What I do remember is that the ceiling, walls, and carpet of the living room are all subtle variations of the dove-grey Hudson river they overlook; that light pours through the windows on all sides; not a bright light, but enough to give the room an airy feel. The warmth comes from the kitchen. Someone has thought carefully about the home’s furnishings—understated, modern, and contemplative, with accents from Africa. A Dogon figure, an Akuaba fertility doll, and a small Shona sculpture are all on display. And on the wall above the Shaker-inspired stairs leading to the top floor hangs a prayer board, reminding me of one of Victor Ekpuk’s decorative pieces which are fast becoming collectors items. I smile, feeling at home; this is simultaneously Kingston, Accra, Lagos, Harare and New York. I wonder if Ms. Morrison has ever visited the African continent. Nan in Beloved arrived in America “from the sea,” speaking a language that was not English. Would Ms. Morrison ever write a story set in Africa? And if so, what century would she set her story in? What would she say about slavery on the motherland?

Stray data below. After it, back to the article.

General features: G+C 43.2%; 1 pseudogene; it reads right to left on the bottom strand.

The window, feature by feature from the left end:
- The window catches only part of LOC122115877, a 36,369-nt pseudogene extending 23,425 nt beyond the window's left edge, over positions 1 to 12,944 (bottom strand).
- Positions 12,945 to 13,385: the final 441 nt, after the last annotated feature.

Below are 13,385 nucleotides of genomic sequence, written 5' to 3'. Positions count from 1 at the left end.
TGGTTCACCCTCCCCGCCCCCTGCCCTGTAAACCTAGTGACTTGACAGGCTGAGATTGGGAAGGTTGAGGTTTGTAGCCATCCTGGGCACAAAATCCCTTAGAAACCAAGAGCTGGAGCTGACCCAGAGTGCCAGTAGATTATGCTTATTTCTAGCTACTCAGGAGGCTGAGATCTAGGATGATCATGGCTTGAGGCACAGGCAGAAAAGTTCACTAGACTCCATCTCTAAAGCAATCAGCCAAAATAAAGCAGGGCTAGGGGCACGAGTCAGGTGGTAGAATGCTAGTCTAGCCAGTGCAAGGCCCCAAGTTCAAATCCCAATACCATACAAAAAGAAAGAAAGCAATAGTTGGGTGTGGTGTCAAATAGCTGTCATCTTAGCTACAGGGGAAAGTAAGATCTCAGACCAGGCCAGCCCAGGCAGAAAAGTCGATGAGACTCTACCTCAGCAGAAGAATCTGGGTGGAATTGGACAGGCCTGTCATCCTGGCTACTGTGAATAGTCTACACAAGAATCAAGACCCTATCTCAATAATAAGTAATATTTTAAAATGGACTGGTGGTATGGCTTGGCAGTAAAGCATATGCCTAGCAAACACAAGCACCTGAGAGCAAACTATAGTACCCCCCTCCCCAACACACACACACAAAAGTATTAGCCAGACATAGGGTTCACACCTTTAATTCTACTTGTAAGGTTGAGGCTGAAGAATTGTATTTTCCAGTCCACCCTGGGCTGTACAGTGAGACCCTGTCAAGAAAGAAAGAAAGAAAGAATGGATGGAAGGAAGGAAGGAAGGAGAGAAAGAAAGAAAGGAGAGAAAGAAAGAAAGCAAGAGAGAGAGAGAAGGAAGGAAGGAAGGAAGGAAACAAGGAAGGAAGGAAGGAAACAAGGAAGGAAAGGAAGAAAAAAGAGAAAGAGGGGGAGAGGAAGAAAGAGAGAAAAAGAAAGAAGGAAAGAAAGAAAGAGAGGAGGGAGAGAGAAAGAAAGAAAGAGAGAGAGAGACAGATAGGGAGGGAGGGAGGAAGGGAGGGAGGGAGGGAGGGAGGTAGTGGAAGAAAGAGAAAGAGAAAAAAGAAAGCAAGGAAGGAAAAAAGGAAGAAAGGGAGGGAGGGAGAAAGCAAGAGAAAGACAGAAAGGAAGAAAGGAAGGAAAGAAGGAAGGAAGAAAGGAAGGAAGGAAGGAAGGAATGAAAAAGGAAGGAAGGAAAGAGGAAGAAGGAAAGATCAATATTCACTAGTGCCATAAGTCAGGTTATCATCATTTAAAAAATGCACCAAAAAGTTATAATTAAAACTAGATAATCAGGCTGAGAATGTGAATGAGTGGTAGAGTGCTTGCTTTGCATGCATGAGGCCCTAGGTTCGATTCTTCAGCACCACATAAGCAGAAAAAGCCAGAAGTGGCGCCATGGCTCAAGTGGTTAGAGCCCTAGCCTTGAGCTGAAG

Ms. Morrison’s other interview has finished; I hurry to use the guest bathroom. Even though I know I must be quick, I linger in the bathroom adorned with photographs of Ms. Morrison and other writers that I’ve long admired—Soyinka, Marquez, Baldwin. In the spot above the sink, where I’d hoped for a mirror, hangs the letter from the Nobel Prize Committee announcing its decision to award Professor Toni Morrison its highest honor. On the opposite wall hangs a “Publication Denial Notification” outlining why Ms. Morrison’s novel Paradise was banned from Texas correctional facilities for fears of “inmate disruption such as strikes or riots.” I smile at where the letter hangs, just above the toilet, thinking I might do the same with the copy of a recent school letter that has deemed my first novel “morally distasteful” and called for it to be banned from Nigeria’s school syllabus. Ms. Morrison’s letter is placed above the toilet’s April Fresh air freshener, under a photograph of Muhammad Ali. Ali famously boasted of wrestling with alligators, handcuffing lightning, and throwing thunder in jail. Ms. Morrison was once his editor; I hear she wrestled him to the page.